In a nutshell: Use education, career development and feedback to make sure your employees feel connected to and satisfied by the work they’re doing.
Busy employees are happy employees, right?
Well, hopefully. But there’s a difference between busy and engaged. And while busy can be good, engaged is even better.
What does it mean to have engaged employees? It means employees who come to work eager to tackle their job. They understand how their work fits into the overall operation. They see how their efforts help the company succeed.
They feel both valued and satisfied with their job. That, in turn, leads to more success for the company itself.
That’s why encouraging engaged employees is a mainstay of strong leadership.
Why Employee Engagement is Important
In a study conducted by Deloitte of employers, 48 percent said employee engagement and retention is “very important.” About 85 percent of those in leadership positions said the issue is either “important” or “very important.”
The main driver behind this is that employees who are engaged are easier to retain and more productive. Some companies have reported as much as 22 percent higher productivity. They also report lower absenteeism and employee turnover, according to Harvard Business Review. Some also report fewer on-the-job accidents.
That’s led to companies competing against each other to create strong corporate cultures, offer flexible benefits and design better workspaces. With an improving job market, it’s made the issue even more imperative. Workers now have more choices on when and where they want to work.
Education and Training
One of the first — and best — steps an employer can take is to offer employees education and training that both make them better at their job and increase the chances for advancement, potentially into company leadership.
This can happen in many ways. In some cases, speakers are brought in to talk to employees about aspects of their job and industry. Education also can involve setting up training courses that are either held in-house or done by a company-sponsored outside contractor.
Large, successful companies know this pays off in the long run. For example, General Electric and AT&T spend more than $1 billion a year on employee training programs, according to Inc.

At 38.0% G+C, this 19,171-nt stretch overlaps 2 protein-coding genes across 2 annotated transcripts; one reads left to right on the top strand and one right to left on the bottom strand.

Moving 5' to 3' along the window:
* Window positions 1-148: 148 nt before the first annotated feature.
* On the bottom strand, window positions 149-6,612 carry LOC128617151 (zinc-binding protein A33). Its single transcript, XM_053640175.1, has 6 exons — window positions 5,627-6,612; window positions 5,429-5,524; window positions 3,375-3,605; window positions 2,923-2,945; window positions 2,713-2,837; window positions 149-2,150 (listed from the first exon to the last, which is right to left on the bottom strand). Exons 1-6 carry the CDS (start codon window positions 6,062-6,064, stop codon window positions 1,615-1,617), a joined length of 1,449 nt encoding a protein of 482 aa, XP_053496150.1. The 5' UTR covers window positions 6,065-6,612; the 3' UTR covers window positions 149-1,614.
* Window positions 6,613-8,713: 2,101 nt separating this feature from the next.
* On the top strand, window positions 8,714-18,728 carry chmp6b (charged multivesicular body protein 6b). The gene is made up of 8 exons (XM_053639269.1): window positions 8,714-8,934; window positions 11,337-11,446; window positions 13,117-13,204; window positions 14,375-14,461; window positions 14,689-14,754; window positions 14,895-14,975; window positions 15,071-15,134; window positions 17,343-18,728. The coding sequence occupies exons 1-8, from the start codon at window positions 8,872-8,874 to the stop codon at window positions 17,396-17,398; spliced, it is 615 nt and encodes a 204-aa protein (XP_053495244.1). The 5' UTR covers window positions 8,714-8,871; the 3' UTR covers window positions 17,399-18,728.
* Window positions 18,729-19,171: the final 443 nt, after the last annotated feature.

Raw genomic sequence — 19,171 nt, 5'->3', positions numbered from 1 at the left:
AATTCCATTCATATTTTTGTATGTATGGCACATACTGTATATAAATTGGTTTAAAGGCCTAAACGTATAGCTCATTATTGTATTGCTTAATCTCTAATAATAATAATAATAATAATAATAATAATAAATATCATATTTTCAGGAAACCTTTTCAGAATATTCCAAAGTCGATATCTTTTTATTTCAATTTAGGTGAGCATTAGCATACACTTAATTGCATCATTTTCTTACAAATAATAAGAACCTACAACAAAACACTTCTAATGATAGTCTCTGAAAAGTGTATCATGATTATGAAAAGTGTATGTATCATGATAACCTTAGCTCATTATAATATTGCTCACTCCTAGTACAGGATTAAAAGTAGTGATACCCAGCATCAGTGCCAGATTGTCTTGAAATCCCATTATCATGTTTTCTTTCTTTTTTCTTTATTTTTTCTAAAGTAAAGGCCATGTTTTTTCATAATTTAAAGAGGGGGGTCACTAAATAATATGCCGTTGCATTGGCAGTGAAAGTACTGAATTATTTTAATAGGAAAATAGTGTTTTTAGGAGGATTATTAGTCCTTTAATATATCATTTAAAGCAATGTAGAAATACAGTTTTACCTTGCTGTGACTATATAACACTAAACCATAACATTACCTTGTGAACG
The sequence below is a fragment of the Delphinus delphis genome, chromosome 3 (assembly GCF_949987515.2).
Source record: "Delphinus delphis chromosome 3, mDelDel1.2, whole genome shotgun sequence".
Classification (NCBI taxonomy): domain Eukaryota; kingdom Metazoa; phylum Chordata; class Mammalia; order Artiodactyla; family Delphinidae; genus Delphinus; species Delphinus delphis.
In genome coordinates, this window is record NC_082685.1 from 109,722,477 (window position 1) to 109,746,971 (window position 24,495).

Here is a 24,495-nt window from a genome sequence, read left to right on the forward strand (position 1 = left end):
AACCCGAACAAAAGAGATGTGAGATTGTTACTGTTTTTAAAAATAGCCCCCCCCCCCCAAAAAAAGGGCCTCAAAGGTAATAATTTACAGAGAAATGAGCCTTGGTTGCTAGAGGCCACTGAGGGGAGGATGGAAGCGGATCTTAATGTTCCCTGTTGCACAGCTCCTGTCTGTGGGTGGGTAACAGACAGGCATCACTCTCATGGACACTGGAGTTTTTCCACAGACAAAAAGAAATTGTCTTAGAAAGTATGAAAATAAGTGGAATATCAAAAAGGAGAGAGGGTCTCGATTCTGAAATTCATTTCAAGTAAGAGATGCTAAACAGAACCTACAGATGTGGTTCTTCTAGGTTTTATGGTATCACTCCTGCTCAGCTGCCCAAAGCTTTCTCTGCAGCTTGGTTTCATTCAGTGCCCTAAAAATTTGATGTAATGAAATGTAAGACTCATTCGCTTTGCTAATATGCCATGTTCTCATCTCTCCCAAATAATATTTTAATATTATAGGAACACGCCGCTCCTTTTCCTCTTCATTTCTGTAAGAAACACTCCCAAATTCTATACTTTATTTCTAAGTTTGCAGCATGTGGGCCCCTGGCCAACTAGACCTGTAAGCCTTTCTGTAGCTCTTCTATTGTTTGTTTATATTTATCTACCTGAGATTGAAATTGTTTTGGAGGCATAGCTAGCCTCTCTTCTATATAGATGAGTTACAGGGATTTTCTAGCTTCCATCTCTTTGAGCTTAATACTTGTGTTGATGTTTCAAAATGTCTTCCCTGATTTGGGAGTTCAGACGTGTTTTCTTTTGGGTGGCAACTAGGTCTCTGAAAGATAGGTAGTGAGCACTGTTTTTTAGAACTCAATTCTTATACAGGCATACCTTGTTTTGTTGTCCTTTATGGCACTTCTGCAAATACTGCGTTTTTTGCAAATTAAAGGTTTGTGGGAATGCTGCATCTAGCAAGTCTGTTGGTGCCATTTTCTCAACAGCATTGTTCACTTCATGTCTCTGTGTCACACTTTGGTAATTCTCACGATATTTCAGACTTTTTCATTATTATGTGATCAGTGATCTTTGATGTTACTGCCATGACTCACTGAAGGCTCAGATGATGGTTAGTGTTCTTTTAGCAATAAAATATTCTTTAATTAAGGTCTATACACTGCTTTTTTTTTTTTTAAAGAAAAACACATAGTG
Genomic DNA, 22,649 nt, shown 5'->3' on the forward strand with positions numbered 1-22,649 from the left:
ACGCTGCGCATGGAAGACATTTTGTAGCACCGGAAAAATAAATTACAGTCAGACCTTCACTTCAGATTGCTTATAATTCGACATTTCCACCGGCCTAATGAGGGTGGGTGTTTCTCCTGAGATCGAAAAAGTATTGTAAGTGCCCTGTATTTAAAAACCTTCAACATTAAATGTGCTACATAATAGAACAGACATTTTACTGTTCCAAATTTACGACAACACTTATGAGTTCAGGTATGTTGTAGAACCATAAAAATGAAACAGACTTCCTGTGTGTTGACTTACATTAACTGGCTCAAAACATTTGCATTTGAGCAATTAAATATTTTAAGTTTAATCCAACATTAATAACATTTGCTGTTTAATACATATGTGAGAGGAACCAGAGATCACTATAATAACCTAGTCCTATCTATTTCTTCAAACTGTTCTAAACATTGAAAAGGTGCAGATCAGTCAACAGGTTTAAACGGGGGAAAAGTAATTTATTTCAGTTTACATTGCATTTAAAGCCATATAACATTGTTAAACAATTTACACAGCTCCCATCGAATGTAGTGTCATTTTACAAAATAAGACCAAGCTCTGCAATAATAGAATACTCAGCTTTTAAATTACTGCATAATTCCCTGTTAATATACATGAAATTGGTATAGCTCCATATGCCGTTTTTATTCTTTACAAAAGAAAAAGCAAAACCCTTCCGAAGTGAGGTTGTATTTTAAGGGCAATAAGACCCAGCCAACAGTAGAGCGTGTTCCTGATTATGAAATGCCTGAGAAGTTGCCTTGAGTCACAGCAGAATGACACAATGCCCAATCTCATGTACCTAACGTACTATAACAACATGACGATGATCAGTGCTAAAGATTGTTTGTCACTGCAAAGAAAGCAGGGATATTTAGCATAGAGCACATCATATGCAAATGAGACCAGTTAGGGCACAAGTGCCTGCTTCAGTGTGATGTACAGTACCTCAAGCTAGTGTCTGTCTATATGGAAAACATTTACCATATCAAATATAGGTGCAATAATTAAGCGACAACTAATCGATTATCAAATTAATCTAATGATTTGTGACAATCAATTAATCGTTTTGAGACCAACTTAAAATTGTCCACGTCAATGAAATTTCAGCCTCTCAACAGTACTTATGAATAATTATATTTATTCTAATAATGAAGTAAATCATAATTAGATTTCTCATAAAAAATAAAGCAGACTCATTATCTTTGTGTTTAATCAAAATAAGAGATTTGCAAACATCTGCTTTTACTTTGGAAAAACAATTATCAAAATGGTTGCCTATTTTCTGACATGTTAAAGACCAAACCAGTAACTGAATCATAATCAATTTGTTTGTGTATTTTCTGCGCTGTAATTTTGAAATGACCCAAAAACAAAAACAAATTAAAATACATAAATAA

On the flip side, Inc. quoted from a survey of employees working for companies with few education and training programs and found that 41 percent planned to leave the company within the next year.
This is a situation where both employees and employers win. Employees, who may work for as many as five or more companies in their career, learn valuable skills that help them adapt to a changing job market. And employers get better trained, more engaged employees who not only become more productive but also have a better chance of staying with the company.
That last part — employee retention — is critical. Retaining good employees not only provides a company with experienced and dedicated workers, but also saves the cost of recruiting and training new employees.
In addition to education and training, providing employees with a clear career path is vital.
How big an issue is this? The Work Institute’s 2018 report on employee retention estimates that 42 million workers will leave their jobs during 2018. And the top reason they gave was the lack of opportunity to learn new skills.
In some cases, cross-training is needed to provide employees a clear career path. That creates a more flexible workforce that can handle many different jobs. It also relieves a lot of the stress for employees concerned they do not have enough advanced job skills.
Cross-training also allows employees to fill in for each other, creating more opportunities for vacations.
Employees also should be encouraged to devise a plan for themselves. What jobs would they eventually like? What training do they need to reach those jobs? Are there training, mentoring or shadowing opportunities available to accomplish their goals?
Employees also should be encouraged not just to look up, but also to the side. Not everyone wants to climb the corporate ladder. Sometimes, the best jobs are in other departments or different positions.
The drive to improve employee engagement has changed how companies measure the issue. In the past, companies simply conducted annual surveys to determine the overall mood of employees. Now, according to the Deloitte study, more companies are turning to human resources departments for continuous data on company culture.
This allows for decisions to be made quickly and throughout the year.
It’s an issue worthy of the attention. The American Psychological Association found in a recent survey of workers that half are worried about how their jobs are changing and many do not feel they have the support they need from supervisors or the company as a whole. Less than half also reported not feeling motivated to do their work.
Much like constructive criticism that managers give employees, the feedback from employees should be clear, concise and delivered in private, one-on-one meetings. Getting this feedback allows employers to identify problems early and formulate plans to combat them.
Employee engagement is a multi-tiered issue, but one that employers both big and small need to address. The payoff — productive employees who are less likely to quit — is more than worth the effort.